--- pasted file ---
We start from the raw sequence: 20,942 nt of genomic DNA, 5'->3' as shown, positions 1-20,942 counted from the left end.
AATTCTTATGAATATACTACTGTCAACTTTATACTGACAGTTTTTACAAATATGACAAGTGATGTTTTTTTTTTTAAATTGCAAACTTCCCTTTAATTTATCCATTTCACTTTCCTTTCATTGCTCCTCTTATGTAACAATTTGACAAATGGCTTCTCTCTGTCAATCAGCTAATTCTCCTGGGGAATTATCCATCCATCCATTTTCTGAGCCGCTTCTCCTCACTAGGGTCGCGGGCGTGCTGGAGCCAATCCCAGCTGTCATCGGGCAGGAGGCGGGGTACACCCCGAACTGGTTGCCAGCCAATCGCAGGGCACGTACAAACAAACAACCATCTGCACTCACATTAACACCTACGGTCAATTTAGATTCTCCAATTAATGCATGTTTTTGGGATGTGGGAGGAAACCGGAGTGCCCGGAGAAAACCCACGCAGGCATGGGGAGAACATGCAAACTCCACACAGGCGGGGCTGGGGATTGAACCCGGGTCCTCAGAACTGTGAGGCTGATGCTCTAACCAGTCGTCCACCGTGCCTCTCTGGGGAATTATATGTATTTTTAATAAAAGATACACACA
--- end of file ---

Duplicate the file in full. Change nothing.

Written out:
We start from the raw sequence: 20,942 nt of genomic DNA, 5'->3' as shown, positions 1-20,942 counted from the left end.
AATTCTTATGAATATACTACTGTCAACTTTATACTGACAGTTTTTACAAATATGACAAGTGATGTTTTTTTTTTTAAATTGCAAACTTCCCTTTAATTTATCCATTTCACTTTCCTTTCATTGCTCCTCTTATGTAACAATTTGACAAATGGCTTCTCTCTGTCAATCAGCTAATTCTCCTGGGGAATTATCCATCCATCCATTTTCTGAGCCGCTTCTCCTCACTAGGGTCGCGGGCGTGCTGGAGCCAATCCCAGCTGTCATCGGGCAGGAGGCGGGGTACACCCCGAACTGGTTGCCAGCCAATCGCAGGGCACGTACAAACAAACAACCATCTGCACTCACATTAACACCTACGGTCAATTTAGATTCTCCAATTAATGCATGTTTTTGGGATGTGGGAGGAAACCGGAGTGCCCGGAGAAAACCCACGCAGGCATGGGGAGAACATGCAAACTCCACACAGGCGGGGCTGGGGATTGAACCCGGGTCCTCAGAACTGTGAGGCTGATGCTCTAACCAGTCGTCCACCGTGCCTCTCTGGGGAATTATATGTATTTTTAATAAAAGATACACACA